Snake Plant Rare Variety
This species of Sansevieria, known as the snake plant, is among the most popular indoor plants. With its striped, swordlike leaves, these hardy plants are a staple in stylish apartments and homes. Saint George’s sword, mother-in-law’s tongue, and viper’s bowstring hemp are hardy plants with many benefits, including easy care, drought resistance, and ability to purify the air in your home.
Despite their looks, snake plants are particularly easy to care for. They’re native to the arid regions of Africa, Madagascar, and southern Asia, and require little water or upkeep on a day-to-day basis. Generally they prefer bright, direct, or indirect sunlight, which means they’ll make themselves at home in practically any corner of your space. All snake plants are low maintenance although the care instructions differ a little from one type to another. They are a great option for new plant parents.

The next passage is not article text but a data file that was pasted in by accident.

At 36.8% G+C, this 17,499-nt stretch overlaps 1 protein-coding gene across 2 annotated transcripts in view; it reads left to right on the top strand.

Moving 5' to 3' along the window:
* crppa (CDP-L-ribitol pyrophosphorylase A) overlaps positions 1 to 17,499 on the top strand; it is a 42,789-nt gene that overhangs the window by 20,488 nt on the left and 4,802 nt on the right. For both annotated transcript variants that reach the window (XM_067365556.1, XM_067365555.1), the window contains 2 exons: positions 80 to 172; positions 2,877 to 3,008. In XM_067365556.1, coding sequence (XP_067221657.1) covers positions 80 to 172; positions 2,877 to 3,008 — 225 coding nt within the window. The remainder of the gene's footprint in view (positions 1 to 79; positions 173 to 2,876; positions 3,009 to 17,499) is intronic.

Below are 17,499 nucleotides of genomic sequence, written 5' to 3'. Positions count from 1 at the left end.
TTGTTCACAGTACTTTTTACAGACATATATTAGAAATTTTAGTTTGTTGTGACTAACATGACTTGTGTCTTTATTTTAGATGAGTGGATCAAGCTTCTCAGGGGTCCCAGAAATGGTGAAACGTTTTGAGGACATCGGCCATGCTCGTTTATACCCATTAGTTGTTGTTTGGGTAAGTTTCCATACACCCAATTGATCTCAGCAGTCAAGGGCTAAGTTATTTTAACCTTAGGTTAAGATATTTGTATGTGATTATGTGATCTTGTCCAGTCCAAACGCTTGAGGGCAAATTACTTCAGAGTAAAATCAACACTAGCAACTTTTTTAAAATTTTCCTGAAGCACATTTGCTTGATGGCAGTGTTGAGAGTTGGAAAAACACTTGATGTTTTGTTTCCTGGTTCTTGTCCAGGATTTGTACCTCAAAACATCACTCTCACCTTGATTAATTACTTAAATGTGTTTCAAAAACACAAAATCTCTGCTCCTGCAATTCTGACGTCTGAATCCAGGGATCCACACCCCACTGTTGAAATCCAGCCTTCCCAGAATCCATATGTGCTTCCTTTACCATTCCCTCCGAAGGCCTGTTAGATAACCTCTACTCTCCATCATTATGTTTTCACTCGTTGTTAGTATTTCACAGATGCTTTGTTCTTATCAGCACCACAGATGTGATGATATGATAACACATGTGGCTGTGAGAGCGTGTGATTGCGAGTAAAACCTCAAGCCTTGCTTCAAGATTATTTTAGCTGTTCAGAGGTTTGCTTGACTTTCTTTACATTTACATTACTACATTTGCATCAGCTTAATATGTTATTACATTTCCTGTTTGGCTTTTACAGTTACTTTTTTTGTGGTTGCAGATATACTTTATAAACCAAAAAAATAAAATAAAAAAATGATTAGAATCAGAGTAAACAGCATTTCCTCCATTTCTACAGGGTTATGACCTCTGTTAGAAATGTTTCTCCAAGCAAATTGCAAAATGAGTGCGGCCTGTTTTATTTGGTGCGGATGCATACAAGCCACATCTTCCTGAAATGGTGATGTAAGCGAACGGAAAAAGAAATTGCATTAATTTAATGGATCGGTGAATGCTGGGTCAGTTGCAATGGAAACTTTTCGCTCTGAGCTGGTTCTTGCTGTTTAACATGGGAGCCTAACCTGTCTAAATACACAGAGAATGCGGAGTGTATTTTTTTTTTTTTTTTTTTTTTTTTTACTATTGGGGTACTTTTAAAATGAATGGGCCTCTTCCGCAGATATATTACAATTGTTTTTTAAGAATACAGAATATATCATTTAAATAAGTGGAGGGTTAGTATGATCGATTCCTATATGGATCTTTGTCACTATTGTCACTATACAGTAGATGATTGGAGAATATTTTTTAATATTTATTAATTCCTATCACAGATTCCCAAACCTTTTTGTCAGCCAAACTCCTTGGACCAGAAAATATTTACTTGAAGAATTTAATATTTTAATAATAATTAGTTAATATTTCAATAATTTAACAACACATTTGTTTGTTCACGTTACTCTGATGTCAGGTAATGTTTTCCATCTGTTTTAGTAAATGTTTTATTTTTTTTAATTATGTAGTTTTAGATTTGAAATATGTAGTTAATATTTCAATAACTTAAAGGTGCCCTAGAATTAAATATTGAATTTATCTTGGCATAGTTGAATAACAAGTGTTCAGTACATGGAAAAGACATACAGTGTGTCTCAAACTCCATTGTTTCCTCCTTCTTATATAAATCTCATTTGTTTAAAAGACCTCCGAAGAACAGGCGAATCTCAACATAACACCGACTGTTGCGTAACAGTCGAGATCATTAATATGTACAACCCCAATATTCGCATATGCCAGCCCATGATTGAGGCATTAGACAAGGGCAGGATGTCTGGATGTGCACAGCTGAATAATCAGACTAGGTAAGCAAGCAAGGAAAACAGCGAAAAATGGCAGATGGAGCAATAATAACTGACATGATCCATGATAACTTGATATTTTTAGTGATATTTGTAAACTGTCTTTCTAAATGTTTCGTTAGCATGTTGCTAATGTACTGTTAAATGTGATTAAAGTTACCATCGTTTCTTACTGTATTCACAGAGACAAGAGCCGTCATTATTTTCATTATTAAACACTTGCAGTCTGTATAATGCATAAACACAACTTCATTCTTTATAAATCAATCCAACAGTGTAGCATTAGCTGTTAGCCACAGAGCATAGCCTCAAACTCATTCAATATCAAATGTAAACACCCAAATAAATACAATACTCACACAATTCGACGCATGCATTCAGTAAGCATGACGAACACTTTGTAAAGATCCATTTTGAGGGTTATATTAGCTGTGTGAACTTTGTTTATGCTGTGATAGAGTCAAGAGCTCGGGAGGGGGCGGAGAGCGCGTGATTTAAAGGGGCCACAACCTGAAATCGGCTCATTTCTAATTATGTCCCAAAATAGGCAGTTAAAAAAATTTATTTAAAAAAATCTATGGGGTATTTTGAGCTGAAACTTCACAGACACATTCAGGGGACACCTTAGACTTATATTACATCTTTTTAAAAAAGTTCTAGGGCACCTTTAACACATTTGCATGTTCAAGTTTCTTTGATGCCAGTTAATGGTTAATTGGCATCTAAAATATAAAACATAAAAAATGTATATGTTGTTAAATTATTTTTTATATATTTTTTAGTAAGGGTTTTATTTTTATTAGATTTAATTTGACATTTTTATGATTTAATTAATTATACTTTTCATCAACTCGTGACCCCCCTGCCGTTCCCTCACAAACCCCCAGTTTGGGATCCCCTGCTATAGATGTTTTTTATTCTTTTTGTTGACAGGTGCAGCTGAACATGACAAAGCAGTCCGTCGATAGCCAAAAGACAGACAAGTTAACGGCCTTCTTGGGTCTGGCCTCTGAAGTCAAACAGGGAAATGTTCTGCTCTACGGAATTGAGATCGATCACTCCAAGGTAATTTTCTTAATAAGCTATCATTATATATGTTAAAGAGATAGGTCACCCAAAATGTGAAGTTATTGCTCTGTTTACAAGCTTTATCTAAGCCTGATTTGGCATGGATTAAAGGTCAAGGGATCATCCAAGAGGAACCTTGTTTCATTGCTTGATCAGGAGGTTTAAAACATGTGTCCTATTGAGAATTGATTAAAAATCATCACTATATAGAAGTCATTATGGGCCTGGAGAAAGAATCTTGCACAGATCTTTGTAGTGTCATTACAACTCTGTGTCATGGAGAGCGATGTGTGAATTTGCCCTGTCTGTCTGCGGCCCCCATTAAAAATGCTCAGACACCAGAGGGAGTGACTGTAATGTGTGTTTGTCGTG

Although some house plants could be viewed as natural air filters, snake plants serve as both air-purifiers and allergy-reducers. An extensive study by NASA found that snake plants can remove benzene and formaldehyde from the air as well as other toxins like the ones in cleaning products, toilet paper, and wood products like plywood.
Compared with most other indoor plants, snake plants release more pure oxygen, which helps reduce the manifestations of household allergens like dust and dander. A snake plant comes in a variety of sizes, so you can choose from a small snake plant for a place next to your bed to a large floor Sansevieria in a corner of your living room.